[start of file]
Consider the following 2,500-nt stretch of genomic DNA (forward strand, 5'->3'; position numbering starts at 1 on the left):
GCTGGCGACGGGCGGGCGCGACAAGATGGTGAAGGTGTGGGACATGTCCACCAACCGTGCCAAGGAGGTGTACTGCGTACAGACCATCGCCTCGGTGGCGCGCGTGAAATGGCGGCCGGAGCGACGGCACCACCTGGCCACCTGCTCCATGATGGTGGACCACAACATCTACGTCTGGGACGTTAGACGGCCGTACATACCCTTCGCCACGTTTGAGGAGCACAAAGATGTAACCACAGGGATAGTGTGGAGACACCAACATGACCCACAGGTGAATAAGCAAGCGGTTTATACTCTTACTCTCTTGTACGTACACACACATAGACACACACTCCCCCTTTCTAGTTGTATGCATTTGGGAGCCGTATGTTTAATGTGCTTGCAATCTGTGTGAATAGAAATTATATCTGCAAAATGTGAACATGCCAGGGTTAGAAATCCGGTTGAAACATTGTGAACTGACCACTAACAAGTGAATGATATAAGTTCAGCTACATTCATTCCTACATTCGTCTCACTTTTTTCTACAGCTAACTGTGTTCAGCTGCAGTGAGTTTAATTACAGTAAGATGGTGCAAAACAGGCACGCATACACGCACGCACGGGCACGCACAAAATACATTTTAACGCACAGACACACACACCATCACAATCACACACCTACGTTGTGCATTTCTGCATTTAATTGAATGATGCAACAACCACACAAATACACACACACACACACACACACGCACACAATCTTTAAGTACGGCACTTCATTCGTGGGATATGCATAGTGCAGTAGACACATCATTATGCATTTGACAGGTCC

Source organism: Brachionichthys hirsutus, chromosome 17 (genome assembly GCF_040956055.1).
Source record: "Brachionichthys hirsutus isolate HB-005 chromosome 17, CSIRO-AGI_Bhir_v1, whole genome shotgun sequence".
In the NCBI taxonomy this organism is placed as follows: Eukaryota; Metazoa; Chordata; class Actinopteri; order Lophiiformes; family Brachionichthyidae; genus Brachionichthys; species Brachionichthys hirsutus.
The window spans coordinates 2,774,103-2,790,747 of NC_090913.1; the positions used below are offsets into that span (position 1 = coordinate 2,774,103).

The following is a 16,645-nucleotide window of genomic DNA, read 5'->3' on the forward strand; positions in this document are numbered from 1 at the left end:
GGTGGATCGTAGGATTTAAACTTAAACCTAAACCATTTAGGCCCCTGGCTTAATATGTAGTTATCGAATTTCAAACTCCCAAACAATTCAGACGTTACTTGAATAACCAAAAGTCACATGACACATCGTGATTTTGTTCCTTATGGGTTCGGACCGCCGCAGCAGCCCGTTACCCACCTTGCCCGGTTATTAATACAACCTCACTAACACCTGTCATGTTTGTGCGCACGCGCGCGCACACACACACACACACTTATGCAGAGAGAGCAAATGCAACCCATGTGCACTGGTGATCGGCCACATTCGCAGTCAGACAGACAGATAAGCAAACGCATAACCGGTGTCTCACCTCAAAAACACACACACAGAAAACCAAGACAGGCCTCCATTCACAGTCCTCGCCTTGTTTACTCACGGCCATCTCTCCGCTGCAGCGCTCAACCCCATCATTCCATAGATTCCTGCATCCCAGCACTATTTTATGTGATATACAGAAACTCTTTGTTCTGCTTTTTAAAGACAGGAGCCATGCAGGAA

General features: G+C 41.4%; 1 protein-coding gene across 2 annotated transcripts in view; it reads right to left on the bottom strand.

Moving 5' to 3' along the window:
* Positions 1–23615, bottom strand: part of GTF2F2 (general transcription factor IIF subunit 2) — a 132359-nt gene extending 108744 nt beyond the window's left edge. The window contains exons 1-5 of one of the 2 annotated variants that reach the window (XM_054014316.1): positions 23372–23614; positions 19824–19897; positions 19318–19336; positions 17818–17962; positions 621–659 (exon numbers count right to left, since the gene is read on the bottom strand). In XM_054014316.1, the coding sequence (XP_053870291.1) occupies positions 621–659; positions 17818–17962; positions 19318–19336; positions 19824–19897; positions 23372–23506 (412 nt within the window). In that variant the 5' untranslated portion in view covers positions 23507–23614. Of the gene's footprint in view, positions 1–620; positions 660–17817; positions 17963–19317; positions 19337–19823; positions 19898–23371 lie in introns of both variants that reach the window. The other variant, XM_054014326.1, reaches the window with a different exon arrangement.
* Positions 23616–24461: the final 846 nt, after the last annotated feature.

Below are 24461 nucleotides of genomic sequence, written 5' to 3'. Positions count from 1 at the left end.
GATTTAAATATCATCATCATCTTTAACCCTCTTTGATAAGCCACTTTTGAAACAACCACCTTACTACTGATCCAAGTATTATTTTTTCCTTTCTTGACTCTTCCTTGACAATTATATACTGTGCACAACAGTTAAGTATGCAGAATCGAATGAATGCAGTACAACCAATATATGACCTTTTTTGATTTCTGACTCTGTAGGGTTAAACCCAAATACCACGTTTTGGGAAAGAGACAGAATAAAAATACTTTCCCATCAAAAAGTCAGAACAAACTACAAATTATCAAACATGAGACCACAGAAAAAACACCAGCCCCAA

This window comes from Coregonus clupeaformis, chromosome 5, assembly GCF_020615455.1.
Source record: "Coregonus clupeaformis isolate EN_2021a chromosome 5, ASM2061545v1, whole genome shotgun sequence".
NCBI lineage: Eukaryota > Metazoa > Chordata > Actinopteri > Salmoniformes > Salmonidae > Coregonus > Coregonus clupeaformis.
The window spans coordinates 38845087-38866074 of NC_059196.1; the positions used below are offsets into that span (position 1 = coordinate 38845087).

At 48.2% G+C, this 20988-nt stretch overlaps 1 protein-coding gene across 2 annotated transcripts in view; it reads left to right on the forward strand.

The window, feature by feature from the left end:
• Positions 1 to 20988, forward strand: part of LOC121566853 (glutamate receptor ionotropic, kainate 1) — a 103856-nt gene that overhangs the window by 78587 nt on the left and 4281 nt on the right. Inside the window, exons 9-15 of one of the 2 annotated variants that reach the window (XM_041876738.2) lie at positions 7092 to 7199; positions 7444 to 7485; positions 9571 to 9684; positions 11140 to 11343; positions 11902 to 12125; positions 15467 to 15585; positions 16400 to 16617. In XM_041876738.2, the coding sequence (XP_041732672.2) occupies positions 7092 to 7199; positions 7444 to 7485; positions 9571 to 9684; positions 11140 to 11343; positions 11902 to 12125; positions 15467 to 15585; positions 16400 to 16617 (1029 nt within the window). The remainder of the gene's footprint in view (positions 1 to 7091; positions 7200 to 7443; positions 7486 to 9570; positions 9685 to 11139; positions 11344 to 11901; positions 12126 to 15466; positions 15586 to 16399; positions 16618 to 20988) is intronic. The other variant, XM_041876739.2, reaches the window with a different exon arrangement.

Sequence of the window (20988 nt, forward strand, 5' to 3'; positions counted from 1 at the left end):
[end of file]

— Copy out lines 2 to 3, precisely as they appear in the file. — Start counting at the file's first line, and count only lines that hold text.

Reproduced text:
GCTGGCGACGGGCGGGCGCGACAAGATGGTGAAGGTGTGGGACATGTCCACCAACCGTGCCAAGGAGGTGTACTGCGTACAGACCATCGCCTCGGTGGCGCGCGTGAAATGGCGGCCGGAGCGACGGCACCACCTGGCCACCTGCTCCATGATGGTGGACCACAACATCTACGTCTGGGACGTTAGACGGCCGTACATACCCTTCGCCACGTTTGAGGAGCACAAAGATGTAACCACAGGGATAGTGTGGAGACACCAACATGACCCACAGGTGAATAAGCAAGCGGTTTATACTCTTACTCTCTTGTACGTACACACACATAGACACACACTCCCCCTTTCTAGTTGTATGCATTTGGGAGCCGTATGTTTAATGTGCTTGCAATCTGTGTGAATAGAAATTATATCTGCAAAATGTGAACATGCCAGGGTTAGAAATCCGGTTGAAACATTGTGAACTGACCACTAACAAGTGAATGATATAAGTTCAGCTACATTCATTCCTACATTCGTCTCACTTTTTTCTACAGCTAACTGTGTTCAGCTGCAGTGAGTTTAATTACAGTAAGATGGTGCAAAACAGGCACGCATACACGCACGCACGGGCACGCACAAAATACATTTTAACGCACAGACACACACACCATCACAATCACACACCTACGTTGTGCATTTCTGCATTTAATTGAATGATGCAACAACCACACAAATACACACACACACACACACACACGCACACAATCTTTAAGTACGGCACTTCATTCGTGGGATATGCATAGTGCAGTAGACACATCATTATGCATTTGACAGGTCC

Source organism: Brachionichthys hirsutus, chromosome 17 (genome assembly GCF_040956055.1).